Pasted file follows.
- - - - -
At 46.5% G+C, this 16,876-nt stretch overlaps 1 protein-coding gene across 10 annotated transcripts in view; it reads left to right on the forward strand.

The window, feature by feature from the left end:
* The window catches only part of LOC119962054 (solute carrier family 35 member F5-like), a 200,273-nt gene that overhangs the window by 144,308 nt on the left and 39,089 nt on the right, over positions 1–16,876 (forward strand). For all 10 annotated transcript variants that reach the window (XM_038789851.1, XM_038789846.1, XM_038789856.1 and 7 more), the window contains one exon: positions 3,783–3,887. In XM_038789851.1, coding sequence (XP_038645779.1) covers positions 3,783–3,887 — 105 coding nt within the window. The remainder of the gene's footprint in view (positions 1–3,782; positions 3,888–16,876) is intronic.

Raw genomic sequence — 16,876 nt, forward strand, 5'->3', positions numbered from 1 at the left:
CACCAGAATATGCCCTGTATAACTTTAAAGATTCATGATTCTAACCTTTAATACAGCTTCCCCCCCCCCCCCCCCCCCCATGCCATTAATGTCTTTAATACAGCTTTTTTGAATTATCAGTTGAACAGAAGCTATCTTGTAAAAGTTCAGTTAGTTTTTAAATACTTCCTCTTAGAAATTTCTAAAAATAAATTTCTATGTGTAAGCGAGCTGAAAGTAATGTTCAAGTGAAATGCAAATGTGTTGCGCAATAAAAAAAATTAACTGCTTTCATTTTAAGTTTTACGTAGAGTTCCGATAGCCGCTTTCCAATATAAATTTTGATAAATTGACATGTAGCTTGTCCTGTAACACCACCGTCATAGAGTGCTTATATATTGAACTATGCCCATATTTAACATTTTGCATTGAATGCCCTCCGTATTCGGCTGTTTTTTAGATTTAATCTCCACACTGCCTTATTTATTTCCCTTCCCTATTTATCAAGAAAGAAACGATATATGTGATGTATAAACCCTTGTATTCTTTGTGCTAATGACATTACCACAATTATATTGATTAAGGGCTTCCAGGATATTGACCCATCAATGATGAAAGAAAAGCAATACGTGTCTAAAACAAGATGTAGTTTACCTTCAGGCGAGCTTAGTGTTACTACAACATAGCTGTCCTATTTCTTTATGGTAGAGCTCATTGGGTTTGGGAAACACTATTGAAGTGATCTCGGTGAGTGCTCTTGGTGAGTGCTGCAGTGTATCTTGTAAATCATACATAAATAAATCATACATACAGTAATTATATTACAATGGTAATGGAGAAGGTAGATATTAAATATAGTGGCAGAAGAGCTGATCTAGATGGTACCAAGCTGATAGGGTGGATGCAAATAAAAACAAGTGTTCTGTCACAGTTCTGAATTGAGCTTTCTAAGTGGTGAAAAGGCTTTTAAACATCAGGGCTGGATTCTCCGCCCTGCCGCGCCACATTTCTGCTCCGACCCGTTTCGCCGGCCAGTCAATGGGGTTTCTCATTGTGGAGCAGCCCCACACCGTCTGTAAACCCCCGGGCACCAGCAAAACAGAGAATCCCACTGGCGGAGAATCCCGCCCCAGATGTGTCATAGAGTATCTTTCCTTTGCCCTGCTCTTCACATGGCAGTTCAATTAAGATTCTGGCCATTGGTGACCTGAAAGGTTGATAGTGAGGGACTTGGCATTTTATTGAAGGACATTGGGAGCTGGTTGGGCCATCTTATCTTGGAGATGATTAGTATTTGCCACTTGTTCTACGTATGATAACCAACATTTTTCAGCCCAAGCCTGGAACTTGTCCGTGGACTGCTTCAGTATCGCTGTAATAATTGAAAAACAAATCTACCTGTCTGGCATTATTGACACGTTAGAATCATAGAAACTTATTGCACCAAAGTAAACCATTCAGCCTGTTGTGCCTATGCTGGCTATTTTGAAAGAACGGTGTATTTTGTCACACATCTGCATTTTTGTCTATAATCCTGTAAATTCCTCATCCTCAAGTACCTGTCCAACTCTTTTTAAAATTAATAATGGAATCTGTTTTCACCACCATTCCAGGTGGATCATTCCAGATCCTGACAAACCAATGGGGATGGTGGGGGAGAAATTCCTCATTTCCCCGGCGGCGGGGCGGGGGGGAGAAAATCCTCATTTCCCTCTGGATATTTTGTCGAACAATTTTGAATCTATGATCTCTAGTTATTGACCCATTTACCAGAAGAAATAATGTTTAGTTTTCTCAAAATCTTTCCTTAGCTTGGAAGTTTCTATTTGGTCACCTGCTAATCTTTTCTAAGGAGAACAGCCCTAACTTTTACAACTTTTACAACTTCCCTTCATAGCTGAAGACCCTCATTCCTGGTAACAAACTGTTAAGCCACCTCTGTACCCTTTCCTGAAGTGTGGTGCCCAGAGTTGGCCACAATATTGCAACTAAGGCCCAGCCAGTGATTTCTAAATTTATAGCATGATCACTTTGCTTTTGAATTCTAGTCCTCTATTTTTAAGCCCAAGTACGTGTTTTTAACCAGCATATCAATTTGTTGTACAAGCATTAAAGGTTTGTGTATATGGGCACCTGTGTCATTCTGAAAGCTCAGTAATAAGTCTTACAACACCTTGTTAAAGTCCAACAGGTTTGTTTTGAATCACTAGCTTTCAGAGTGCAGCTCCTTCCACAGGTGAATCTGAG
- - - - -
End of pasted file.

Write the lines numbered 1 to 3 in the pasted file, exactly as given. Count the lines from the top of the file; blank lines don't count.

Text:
At 46.5% G+C, this 16,876-nt stretch overlaps 1 protein-coding gene across 10 annotated transcripts in view; it reads left to right on the forward strand.

The window, feature by feature from the left end:
* The window catches only part of LOC119962054 (solute carrier family 35 member F5-like), a 200,273-nt gene that overhangs the window by 144,308 nt on the left and 39,089 nt on the right, over positions 1–16,876 (forward strand). For all 10 annotated transcript variants that reach the window (XM_038789851.1, XM_038789846.1, XM_038789856.1 and 7 more), the window contains one exon: positions 3,783–3,887. In XM_038789851.1, coding sequence (XP_038645779.1) covers positions 3,783–3,887 — 105 coding nt within the window. The remainder of the gene's footprint in view (positions 1–3,782; positions 3,888–16,876) is intronic.